Defense: Depression might have led to Ranger’s suicide -- Gazette.Net


As testimony drew to a close in a murder retrial for a former Army Ranger on Wednesday, defense attorneys called a former Georgia police officer to the stand to talk about the victim’s state of mind a few months before his death.

The victim, 22-year-old Michael McQueen, was found dead from a single gunshot wound to the head on Sept. 26, 2006, in the Gaithersburg apartment he shared with the defendant, fellow former Army Ranger and combat veteran Gary Smith. Montgomery County prosecutors alleged that Smith, 29, shot McQueen before hiding the gun. Smith’s defense attorneys argued that McQueen committed suicide with Smith’s gun, explaining that Smith only disposed of the gun because he was scared police would blame him.

During testimony Wednesday, former Acworth County Police Officer John Hegger told the jury that McQueen appeared depressed when he was pulled over and arrested for drunken driving in the early morning hours of Aug. 11, 2006.

“He said, ‘Does this have to be like this? Do I really have to go to jail?’ He tried to talk me out of taking him to jail,” Hegger said of McQueen’s statements immediately after he failed a roadside sobriety test.

A short time later, after McQueen was taken to the local police station and Hegger began to document the arrest, McQueen became noticeably depressed, Hegger said.

“He told me, ‘This is the last thing I need in my life on top of all the other s--- I have going on,’” Hegger said.

Defense attorneys Andrew Jezic and Barry Helfand believe those statements revealed a brooding depression in McQueen that could indicate he was contemplating suicide. After his arrest, McQueen would likely lose his security clearance and thus jeopardize his ability to get a job, a fact he also mentioned to Hegger during his arrest.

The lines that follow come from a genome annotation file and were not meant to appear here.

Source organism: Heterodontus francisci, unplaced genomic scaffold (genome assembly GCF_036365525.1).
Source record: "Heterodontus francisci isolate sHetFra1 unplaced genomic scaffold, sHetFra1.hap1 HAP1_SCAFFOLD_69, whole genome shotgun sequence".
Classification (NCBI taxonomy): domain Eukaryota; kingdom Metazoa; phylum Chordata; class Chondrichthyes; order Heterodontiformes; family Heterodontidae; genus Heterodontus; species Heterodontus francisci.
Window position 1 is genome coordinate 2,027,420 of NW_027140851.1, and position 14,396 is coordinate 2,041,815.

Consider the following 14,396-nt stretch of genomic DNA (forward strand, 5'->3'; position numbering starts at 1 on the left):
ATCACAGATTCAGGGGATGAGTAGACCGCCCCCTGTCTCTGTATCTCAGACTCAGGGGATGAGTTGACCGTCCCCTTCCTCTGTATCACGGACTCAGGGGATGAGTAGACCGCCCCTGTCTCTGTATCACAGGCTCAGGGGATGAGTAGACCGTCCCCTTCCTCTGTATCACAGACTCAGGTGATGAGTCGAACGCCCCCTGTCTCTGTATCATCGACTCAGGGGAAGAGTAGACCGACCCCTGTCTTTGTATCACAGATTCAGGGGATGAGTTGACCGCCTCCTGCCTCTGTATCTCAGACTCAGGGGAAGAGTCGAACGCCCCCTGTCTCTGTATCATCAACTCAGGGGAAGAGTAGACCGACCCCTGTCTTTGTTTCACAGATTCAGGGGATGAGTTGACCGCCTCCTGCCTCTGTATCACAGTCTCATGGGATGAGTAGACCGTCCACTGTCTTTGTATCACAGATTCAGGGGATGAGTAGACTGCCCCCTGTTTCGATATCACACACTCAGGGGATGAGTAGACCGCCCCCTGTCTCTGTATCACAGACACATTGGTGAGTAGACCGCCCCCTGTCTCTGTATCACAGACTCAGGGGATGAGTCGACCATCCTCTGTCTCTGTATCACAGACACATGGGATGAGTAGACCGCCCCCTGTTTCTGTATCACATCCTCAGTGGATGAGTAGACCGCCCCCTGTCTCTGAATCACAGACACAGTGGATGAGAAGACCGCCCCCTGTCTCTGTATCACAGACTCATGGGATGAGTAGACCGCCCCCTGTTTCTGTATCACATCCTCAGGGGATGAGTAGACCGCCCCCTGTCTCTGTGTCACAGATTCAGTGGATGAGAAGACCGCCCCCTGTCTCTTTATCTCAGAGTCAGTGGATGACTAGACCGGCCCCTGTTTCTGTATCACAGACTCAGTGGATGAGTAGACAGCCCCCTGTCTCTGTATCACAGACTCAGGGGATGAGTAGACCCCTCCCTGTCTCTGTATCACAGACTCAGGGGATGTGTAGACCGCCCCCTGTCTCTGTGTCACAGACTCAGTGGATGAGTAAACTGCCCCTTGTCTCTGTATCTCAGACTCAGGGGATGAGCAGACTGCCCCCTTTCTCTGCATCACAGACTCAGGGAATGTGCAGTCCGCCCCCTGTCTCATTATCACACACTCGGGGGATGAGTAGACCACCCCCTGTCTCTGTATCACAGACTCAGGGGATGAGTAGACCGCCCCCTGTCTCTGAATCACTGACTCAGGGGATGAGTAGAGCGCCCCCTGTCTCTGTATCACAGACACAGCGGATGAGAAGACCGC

Meanwhile, Montgomery County State’s Attorneys John Maloney and Robert Hill argued that McQueen’s statements that night reflect little about his mental state beyond a normal concern over an arrest and criminal record.

“People often try to talk their way out of arrests, don’t they?” Maloney asked Hegger, who is now a parole and probation training officer in North Carolina. “... You don’t know if that was another attempt by [McQueen] to talk his way out of an arrest, do you?”

Hegger agreed.

Smith was convicted of the second-degree depraved heart murder of McQueen in 2008, but the conviction was overturned and a new trial ordered by the Maryland Court of Appeals. The appeals court ruled circuit court Judge Eric M. Johnson had erred in preventing the defense from presenting Hegger’s testimony as evidence at that trial.

Now Smith stands accused of second-degree depraved heart murder, gross negligence involuntary manslaughter and the use of a handgun in a violent crime. Smith could not be re-tried for first-degree murder because to do so would constitute double jeopardy, county State’s Attorney spokesman Ramon Korionoff said.

The defense is set to rest its case Thursday and closing arguments are tentatively scheduled for Friday morning.